In a normal year the Sunday shows would be chest-deep in election politics this morning. In 2020 they’re forced to juggle the election, a global pandemic, economic stimulus from Congress to relieve massive unemployment, the president of the United States refusing to commit to a peaceful transfer of power, and — oh, right — Ruth Bader Ginsburg being replaced by a justice who might well be the fifth vote to overturn Roe v. Wade and ObamaCare.
Lot on the plate today.
Amy Coney Barrett’s SCOTUS nomination is the lead topic, of course, with an array of senators lined up to preview the coming confirmation battle. (Which won’t be much of a battle. The result is a fait accompli.) For the GOP it’ll be Mike Lee on “This Week,” Tom Cotton on “State of the Union,” and John Kennedy on “Fox News Sunday.” No Lindsey Graham, oddly enough, even though he’s the chairman of the Judiciary Committee and needs earned media to compete in his South Carolina Senate race. For Democrats it’ll be Cory Booker on “Meet the Press,” Dick Durbin on “This Week,” Biden pal Chris Coons on “Face the Nation,” and Joe Manchin on “State of the Union.” Manchin’s the most noteworthy guest, as he’s perpetually caught in the middle in SCOTUS battles due to his unusual role as a Democrat representing a very red state. Party loyalty will require him to vote against Barrett, I suspect, knowing that her confirmation is assured anyway. But electoral reality will also force him to reiterate that he won’t support Court-packing or ending the filibuster next year if Dems end up with a Senate majority.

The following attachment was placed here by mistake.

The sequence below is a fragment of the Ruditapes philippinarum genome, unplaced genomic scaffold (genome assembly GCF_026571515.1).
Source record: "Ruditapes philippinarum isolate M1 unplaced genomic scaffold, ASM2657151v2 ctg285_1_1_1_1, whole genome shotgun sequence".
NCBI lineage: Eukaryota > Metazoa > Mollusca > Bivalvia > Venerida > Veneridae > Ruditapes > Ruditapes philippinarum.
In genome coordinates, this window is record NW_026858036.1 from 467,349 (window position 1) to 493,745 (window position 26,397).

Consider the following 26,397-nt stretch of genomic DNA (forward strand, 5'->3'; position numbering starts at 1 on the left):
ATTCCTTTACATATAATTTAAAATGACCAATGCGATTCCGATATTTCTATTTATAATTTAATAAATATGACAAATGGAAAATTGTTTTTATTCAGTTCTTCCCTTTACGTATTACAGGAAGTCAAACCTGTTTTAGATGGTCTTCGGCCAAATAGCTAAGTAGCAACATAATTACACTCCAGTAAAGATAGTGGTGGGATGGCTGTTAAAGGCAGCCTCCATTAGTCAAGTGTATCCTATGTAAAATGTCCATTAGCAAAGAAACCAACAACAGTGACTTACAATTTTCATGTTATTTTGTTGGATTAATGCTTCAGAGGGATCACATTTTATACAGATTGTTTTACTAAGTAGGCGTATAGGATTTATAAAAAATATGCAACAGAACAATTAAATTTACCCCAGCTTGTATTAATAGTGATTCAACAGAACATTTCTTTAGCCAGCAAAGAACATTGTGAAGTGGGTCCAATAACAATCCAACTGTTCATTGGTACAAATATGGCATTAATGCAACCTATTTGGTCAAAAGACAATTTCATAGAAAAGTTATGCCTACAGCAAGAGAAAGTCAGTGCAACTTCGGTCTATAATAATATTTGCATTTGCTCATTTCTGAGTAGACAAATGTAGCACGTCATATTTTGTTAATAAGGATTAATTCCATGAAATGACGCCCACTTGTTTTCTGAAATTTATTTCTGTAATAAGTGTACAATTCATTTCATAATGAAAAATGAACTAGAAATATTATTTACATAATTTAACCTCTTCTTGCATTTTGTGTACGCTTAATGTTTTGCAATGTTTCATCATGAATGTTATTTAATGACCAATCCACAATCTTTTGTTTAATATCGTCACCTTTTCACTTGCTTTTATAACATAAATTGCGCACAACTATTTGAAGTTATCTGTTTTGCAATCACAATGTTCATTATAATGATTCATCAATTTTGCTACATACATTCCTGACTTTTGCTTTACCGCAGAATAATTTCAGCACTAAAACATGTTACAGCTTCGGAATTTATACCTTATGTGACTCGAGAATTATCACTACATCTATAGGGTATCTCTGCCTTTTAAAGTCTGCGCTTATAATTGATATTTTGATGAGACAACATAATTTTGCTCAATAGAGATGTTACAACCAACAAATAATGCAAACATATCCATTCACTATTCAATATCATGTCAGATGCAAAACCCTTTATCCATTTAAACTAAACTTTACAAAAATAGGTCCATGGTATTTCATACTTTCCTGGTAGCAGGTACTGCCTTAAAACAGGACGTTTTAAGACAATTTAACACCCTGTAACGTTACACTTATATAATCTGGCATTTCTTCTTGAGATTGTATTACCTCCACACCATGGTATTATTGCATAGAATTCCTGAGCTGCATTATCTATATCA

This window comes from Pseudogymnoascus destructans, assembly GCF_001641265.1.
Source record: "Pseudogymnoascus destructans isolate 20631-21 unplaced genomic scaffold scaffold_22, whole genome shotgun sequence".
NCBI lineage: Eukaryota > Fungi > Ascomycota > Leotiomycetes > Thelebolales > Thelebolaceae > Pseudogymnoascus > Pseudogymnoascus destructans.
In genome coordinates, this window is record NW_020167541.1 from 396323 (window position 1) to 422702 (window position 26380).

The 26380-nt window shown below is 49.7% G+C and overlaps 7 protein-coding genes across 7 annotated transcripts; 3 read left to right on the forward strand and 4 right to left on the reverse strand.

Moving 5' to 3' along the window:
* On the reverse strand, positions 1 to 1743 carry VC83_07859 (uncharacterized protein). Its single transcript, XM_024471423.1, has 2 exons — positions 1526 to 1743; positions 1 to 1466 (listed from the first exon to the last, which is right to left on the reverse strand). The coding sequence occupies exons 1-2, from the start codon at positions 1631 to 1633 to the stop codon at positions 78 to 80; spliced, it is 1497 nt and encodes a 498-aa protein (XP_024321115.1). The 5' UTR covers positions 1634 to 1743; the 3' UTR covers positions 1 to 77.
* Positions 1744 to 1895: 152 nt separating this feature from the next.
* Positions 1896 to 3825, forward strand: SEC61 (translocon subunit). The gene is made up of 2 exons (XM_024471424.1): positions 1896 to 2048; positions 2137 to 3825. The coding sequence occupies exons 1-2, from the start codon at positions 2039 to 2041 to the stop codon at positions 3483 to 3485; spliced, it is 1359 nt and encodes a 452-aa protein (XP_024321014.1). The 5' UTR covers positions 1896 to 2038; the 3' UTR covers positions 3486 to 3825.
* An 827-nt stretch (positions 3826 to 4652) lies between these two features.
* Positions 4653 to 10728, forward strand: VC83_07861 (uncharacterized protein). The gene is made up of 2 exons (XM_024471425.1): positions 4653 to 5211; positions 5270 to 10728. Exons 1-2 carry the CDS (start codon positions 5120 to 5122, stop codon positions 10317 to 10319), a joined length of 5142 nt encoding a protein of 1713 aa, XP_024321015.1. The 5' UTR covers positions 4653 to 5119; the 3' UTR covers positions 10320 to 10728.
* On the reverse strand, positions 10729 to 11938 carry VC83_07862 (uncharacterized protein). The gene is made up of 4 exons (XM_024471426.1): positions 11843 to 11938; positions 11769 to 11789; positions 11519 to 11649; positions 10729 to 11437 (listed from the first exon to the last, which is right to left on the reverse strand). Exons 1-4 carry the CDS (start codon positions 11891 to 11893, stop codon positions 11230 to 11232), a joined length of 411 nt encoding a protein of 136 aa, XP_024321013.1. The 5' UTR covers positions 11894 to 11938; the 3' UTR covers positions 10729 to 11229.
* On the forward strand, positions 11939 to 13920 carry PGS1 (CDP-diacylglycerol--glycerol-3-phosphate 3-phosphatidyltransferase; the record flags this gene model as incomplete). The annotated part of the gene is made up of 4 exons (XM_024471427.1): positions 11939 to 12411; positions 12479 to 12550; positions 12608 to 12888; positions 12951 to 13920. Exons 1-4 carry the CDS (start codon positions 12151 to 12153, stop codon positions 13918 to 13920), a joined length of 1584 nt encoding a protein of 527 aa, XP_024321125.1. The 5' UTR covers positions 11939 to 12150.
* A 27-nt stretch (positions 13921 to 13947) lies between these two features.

Each senator will also be quizzed about Trump’s attempts to undermine confidence in the election, starting with his ambivalence about transferring power. Expect GOPers to reassure the hosts they should take him neither seriously nor literally (“Trump says a lot of stuff”) even though they’ll all dutifully go along with whatever he ends up doing in November.
Nancy Pelosi is on today too, stopping by “State of the Union” to continue her PR effort on behalf of the Democrats’ stimulus plan and to comment on matters various and sundry. And look out for Mark Meadows, as he’s in the thick of two important developments this week. One is Trump’s new plan to send $200 gift cards to seniors before the election to help pay for prescription drugs; Meadows reportedly spearheaded that effort despite his previous history as a devout fiscal hawk. He’s also at the heart of the White House’s push to stop the FDA from slowing down the vaccine approval process to make sure that whatever ends up being approved really is rock-solid in safety and efficacy. He’ll be on “Face the Nation” to explain why Trump’s electoral interests are apparently more important than making sure the vaccine works. The full line-up is at the AP.